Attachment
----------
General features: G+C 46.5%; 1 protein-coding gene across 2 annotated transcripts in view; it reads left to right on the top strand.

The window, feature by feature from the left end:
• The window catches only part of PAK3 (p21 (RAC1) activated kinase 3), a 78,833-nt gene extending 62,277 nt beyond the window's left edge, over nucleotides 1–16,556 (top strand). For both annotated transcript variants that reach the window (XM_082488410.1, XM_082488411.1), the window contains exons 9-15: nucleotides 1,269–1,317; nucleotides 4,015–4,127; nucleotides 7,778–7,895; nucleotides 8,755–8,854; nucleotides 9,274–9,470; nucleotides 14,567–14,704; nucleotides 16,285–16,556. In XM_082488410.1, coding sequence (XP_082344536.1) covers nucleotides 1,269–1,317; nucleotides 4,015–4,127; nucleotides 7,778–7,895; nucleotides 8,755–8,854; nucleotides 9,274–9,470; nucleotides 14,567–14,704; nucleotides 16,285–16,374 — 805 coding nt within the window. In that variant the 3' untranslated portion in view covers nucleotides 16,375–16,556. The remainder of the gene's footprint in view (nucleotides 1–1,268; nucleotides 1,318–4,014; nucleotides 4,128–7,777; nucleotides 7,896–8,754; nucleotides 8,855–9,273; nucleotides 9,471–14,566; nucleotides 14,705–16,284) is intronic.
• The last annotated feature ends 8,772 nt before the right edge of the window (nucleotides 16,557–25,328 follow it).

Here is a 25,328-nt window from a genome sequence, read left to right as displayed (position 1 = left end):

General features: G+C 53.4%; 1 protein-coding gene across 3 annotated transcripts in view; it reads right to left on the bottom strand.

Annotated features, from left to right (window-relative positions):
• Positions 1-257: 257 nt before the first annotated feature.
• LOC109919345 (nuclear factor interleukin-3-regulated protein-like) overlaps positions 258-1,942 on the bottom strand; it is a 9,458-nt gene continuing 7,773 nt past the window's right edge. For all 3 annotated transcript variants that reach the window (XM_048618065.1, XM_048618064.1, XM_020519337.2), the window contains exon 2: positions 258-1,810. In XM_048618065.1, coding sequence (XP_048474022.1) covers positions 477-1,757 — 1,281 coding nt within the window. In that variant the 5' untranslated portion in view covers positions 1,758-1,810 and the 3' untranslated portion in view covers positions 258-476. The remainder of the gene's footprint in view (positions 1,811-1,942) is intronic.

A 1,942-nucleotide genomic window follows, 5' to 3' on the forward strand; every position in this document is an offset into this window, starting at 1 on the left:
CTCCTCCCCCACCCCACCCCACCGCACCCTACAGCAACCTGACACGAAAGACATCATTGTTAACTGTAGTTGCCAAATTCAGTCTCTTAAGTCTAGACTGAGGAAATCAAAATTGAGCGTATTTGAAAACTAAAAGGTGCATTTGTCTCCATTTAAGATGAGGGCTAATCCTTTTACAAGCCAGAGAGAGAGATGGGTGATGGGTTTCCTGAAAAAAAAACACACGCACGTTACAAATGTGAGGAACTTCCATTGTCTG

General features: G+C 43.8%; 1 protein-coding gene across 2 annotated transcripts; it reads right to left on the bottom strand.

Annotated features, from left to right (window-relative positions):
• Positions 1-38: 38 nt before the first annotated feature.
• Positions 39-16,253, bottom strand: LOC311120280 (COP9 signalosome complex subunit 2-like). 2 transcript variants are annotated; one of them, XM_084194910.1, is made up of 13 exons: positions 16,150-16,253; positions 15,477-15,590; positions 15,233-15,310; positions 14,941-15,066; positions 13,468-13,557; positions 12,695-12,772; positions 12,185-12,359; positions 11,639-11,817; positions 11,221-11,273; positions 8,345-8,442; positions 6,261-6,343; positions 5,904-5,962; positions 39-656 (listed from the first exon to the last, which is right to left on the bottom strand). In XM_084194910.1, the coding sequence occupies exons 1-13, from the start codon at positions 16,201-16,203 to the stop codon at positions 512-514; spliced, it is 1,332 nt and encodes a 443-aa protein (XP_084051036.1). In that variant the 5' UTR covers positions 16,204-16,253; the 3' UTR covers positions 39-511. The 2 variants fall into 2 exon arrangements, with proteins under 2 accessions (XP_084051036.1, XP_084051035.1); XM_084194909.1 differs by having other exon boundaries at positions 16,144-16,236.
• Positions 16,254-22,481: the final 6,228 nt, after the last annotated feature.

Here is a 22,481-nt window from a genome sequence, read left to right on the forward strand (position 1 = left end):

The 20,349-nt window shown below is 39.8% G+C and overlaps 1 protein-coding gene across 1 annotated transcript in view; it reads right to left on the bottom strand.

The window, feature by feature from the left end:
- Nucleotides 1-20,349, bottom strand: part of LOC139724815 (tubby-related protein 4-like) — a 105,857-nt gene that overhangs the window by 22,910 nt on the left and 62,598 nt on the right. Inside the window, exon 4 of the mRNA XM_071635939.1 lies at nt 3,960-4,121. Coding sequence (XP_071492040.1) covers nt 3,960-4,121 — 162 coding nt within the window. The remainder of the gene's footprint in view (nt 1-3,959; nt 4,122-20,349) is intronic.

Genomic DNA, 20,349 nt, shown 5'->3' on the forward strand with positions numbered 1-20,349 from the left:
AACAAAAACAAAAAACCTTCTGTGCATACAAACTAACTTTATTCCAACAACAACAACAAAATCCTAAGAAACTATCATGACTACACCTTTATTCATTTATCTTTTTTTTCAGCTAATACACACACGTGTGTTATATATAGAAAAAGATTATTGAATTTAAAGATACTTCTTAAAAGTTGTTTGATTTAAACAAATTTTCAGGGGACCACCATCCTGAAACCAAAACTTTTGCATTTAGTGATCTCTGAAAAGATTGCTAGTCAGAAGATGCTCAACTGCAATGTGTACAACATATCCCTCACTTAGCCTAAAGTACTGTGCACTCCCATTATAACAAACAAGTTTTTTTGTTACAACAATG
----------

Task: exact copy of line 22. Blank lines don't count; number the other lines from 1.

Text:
AACAAAAACAAAAAACCTTCTGTGCATACAAACTAACTTTATTCCAACAACAACAACAAAATCCTAAGAAACTATCATGACTACACCTTTATTCATTTATCTTTTTTTTCAGCTAATACACACACGTGTGTTATATATAGAAAAAGATTATTGAATTTAAAGATACTTCTTAAAAGTTGTTTGATTTAAACAAATTTTCAGGGGACCACCATCCTGAAACCAAAACTTTTGCATTTAGTGATCTCTGAAAAGATTGCTAGTCAGAAGATGCTCAACTGCAATGTGTACAACATATCCCTCACTTAGCCTAAAGTACTGTGCACTCCCATTATAACAAACAAGTTTTTTTGTTACAACAATG